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A human centered design process to save patients' lives

Jan Moons
Jan Moons

Jan has more than 25 years of experience in software development for different domains like IT, telecom, e-health, medical devices, smart metering & construction. By combining creativity, usability and design with technical aspects, he makes products & platforms your users love.

Although seriously annoying, bad usability design almost never is fatal. Except when it comes to the medical solutions industry, where lack of good usability can cause serious injuries or even death.

In the past, radiation machines have killed patients because of complex and misleading operator consoles, patients have been administered the wrong medicine because of misleading default values, poor readability, inadequate feedback about errors, etc. Building solutions for health professionals means that patients’ lives are at stake and requires a foolproof approach.

By applying a well-documented human centered design processes to uncover all unknowns, you eliminate not only the risk of developing the wrong solution, but you’ll end up with medical solutions that your users will be able to use without any doubt or error, and as a happy consequence save peoples’ lives.

Reducing human error as the greatest risk factor

Human error and the lack of usability of the tools that the user has at hand exceed risks arising from device failures (heat, electricity, hardware problems) in both frequency and consequence. Often these mistakes happen unintentionally because the interface was not clear, and the user presses the wrong button, or is not able to respond in time.

Other mistakes happen because the user did not receive enough training and is basically unqualified to operate the device or solution at hand. A number of errors is also due to the ergonomic features and the environment in which the device is being used. For instance, aloud and crowded ER is not the same context of use as that of a planned doctor’s consultation. These elements all need to be taken into account to avoid physical injury or even damage to the (usually very expensive) medical equipment or environment.

How to solve this: human centered design process to the rescue!

Applying a human centered design process is a great way to understand the problems to be solved and explore possible solutions. It’s a step-by-step process that ensures that you solve the right problem AND that you solve it the right way.
What are the steps of the HCD process?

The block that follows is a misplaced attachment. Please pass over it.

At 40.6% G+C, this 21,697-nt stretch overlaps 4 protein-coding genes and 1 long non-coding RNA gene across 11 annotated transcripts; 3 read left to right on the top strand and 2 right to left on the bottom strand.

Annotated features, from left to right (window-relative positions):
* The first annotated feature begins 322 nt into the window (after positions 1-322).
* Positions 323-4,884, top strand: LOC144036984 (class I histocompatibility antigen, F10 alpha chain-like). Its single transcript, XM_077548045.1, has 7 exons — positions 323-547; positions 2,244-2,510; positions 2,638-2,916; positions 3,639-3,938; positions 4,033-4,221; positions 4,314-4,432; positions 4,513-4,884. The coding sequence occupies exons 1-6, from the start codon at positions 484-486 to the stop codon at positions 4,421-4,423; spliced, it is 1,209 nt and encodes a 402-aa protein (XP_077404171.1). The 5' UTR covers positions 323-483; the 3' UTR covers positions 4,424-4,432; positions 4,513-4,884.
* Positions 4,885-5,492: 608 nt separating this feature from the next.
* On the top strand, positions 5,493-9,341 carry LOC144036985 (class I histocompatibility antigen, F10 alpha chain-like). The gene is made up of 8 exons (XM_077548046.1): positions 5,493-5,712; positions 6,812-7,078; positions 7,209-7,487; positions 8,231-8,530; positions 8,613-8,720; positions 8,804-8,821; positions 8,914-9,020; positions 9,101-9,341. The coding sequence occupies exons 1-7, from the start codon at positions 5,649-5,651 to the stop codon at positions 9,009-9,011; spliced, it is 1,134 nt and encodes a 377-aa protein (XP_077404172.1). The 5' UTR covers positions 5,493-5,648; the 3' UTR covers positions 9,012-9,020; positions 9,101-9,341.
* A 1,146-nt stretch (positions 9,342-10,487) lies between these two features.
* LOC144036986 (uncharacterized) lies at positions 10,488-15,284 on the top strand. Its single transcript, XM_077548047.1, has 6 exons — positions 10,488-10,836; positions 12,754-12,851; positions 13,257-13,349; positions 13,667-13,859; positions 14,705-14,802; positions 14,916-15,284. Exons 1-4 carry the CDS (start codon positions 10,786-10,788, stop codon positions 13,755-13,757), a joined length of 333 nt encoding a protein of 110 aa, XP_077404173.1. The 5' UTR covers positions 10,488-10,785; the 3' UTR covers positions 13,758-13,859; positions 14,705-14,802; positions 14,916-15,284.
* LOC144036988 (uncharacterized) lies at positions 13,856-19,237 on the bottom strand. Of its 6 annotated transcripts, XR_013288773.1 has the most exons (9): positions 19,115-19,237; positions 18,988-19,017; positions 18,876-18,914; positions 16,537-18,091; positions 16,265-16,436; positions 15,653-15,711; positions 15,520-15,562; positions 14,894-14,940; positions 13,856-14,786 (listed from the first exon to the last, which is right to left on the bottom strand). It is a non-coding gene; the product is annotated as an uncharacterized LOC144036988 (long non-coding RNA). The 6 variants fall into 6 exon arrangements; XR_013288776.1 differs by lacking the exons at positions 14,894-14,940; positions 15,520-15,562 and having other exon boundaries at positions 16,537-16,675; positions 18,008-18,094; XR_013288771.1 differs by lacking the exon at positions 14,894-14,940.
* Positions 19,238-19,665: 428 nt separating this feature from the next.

1. Empathize
    Understand the user and their context: the people interacting with or operating the solution or device (nurses, doctors, radiologists, technicians, …). Detect the risks it might have on the safety of the patients that undergo treatment. You might resort to observations of medical personnel but also patients to understand their wants, needs, worries, attitudes towards certain treatment.
  3. Or conduct usability testing of an existing solution to understand what is working - and more importantly what is NOT working and might put serious risks on the patients’ lives.
  5. Define
    Analyze, specify, develop and evaluate the usability of the healthcare solution. Document all the risks that surfaced during the empathize phase and describe them in so-called hazardous use scenarios. Combine all your research and observe where your user’s problems exist.
  7. Ideate
    Generate a range of crazy and creative ideas, select the best ideas to solve the discovered problems and identified hazardous situations.
  9. Prototype
    Build a prototype to support the solutions that you’ve come up with. Put extra focus on patient safety by making use of labels, pictograms, stickers (for medical devices), instructions of use, etc.
  11. Test
Put the prototype in the hands of your user and seek their feedback. Early in the design process, use formative testing with paper and cardboard designs to make sure they are aligned with the mental model of your users: the nurses, doctors, technicians, etc.

In a later stage, when your design is almost finalized, start performing summative tests to gather the numbers that support the usability goals and measures of safety. Adapt your solution to what you’ve uncovered during the feedback phase and further document your learnings and newly found hazardous situations that need to be validated during the next rounds of testing.

  1. Implement
    Put the vision into effect.
  3. Depending on the timeframe of your project you can of course resort to different techniques for each step. If you are improving an existing solution, you might focus on different goals as compared to inventing a solution from scratch.

The human centered design process is an iterative approach where documentation of every step in the design process is of uttermost importance. In the end, the goal is to create certainty and prove to the respective regulatory agencies (e.g., EMA, FDA,..) that the process was able to minimize hazardous situations and risks to save patients’ lives.

Want to save patients’ lives with your health solutions? Or chat about our human centered design approach?

Get in touch with one of our experts!